Explainer: Why Ghana returned to the IMF

ACCRA, July 7 (Reuters) – Hundreds of people took to the streets of Accra, Ghana’s capital, last week to protest its deteriorating economy. A few days later, the government of one of West Africa’s most prosperous countries announced that it would enter into formal talks with the International Monetary Fund (IMF) to enlist its support.

It was a move that many analysts had long thought inevitable, despite Finance Minister Ken Ofori-Atta’s repeated promises never to seek IMF help again. Why did the country back down and what could the IMF demand in return?


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Inflation hit an 18-year high of 27.6% in May, ending a year of accelerating prices. Growth slowed to 3.3% in the first quarter and the value of the cedi has fallen 23.5% against the dollar since the start of the year.

In a statement outlining its plan to approach the Fund, the government blamed its woes on a combination of recent external forces, including COVID-19, the Ukraine crisis, and the US and Chinese economic crises.

Finance Minister Ken Ofori-Atta told lawmakers last month that pandemic-related spending amounted to 18.19 billion cedis ($2.26 billion) in May 2022. The country received $1.23 billion in COVID-19 relief funding from the IMF and World Bank over that period, he said.

Prices of imported goods rose more than those of domestic production for the second consecutive month in May, with cereals – 20% of which Ghana imports from Russia – repeatedly seeing some of the biggest price increases. Oil prices nearly doubled year-on-year.

Authorities were still unsure whether to seek IMF help just two weeks ago, but found their hands tied after lawmakers blocked a $1 billion loan and an unpopular tax on electronic payments intended to generate revenue, underperformed, Amaka Anku, head of Eurasia Group Africa, said in a note.


Authorities hope an IMF program will reduce Ghana’s nearly $1 billion balance-of-payments deficit, which central bank governor Ernest Addison said was the result of a capital outflow in May. caused by global factors.

But experts say the root of Ghana’s problem is likely fiscal, as it uses ever-larger loans to fill its double-digit budget shortfall.

“Our biggest problem is that around 60% of our spending is permanently going to pay public sector workers or to pay interest,” said William Duncan, founder of Ghana-based Spear Capital & Advisory. “It’s been a cycle through the last three governments.”

Ghana’s debt stock has more than doubled since 2015, rising steadily from 54.2% of GDP that year to 76.6% by the end of 2021, according to government data.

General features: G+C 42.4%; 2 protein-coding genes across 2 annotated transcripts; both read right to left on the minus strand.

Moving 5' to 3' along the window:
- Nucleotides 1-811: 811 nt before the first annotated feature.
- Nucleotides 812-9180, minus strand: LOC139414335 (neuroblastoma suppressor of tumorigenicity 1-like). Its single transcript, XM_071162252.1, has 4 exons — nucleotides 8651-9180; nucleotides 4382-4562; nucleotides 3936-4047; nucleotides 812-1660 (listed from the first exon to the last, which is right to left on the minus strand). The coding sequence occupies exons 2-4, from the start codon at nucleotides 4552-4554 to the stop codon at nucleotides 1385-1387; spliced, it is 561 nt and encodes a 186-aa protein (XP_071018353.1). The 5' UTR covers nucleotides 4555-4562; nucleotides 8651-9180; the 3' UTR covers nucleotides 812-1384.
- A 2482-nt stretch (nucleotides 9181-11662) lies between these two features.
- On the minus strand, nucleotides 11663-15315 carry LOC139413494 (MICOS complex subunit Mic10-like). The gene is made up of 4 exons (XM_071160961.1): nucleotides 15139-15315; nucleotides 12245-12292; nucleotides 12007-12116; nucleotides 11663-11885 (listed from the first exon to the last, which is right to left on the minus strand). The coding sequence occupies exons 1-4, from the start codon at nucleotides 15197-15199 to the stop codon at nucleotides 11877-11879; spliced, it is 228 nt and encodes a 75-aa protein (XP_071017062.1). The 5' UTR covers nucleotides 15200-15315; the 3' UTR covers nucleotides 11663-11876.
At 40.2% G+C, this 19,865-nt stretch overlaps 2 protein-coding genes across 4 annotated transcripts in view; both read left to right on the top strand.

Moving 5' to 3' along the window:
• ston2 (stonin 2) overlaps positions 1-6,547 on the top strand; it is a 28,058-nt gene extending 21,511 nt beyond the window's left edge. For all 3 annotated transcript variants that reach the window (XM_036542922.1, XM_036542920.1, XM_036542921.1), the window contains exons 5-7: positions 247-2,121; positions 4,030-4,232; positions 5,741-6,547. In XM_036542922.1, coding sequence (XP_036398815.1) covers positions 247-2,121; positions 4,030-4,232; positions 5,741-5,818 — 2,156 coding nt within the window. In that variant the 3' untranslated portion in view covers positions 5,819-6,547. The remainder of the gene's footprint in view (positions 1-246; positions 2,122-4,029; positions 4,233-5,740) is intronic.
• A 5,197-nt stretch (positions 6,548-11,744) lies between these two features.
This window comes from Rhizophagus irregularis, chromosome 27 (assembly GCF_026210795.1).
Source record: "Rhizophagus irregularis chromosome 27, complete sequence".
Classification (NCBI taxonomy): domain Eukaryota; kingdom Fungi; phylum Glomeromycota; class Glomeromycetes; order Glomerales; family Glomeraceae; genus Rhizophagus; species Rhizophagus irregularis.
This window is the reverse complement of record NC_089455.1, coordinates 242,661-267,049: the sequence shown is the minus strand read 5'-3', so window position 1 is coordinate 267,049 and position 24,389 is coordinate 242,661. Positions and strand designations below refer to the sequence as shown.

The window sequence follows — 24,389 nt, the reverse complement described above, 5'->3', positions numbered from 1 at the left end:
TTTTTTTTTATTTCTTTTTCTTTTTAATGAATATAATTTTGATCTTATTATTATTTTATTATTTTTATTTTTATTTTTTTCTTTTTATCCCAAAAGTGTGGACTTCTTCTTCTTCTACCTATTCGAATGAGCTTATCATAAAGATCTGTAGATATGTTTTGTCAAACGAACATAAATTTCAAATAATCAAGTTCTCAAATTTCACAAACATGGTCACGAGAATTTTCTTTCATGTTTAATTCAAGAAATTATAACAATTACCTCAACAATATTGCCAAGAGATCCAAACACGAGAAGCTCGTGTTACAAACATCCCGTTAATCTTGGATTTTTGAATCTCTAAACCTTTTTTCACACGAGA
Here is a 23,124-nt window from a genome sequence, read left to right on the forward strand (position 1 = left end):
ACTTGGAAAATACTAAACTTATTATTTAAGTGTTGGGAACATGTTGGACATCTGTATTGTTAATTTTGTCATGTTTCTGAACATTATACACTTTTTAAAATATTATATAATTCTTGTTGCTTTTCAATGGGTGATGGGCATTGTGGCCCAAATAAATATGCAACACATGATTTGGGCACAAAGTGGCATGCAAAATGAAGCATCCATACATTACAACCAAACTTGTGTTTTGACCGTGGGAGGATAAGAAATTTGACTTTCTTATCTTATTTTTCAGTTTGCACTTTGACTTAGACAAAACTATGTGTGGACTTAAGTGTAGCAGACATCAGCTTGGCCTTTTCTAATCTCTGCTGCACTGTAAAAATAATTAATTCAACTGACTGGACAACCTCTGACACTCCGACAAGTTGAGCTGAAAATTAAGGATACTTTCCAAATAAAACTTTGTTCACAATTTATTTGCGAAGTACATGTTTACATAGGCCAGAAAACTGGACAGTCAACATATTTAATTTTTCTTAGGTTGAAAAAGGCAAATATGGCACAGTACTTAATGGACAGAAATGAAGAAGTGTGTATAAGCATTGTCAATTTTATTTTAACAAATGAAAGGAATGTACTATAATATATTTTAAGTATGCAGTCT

The Finance Ministry’s plan to service that debt falls entirely on the IMF, which it says would help the country regain access to international capital markets and refinance existing debt after recent credit rating downgrades cooled the interest of lenders.

Many have questioned the sustainability of this strategy. Interest payments have been the government’s largest annual expenditure since 2019 and was its second largest expenditure for five consecutive years before that, according to finance ministry figures.

While Ghana’s Eurobonds rallied on news that the government would seek IMF assistance, yields for all but the issue maturing this year remain above 10%, the level considered to prevent a countries to issue new debt because it becomes too expensive.


When Ghana last requested IMF assistance in 2015, it received $918 million under an Extended Credit Facility arrangement, or 180 percent of its quota.

This time, Ghana offered the IMF its own “enhanced national program”, which would last at least three years.

He insists there will be no cuts to flagship administration programs, such as campaign pledges to build hospitals and factories in each of the country’s 216 districts and a program free secondary schools.

And although servicing the debt will cost just under 48% of government revenue in 2021, the finance ministry’s proposal does not require debt restructuring.

Experts believe that such conditions can prove complicated.

“A program would support creditor confidence, temper rising government borrowing costs, but also come with fiscal consolidation conditionality that could prove difficult to meet,” said Aiste Makareviciute of Moody’s.

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Reporting by Cooper Inveen and Rachel Savage; Additional reporting by Karin Strohecker and Christian Akorlie; Editing by Bate Felix, Alexandra Hudson

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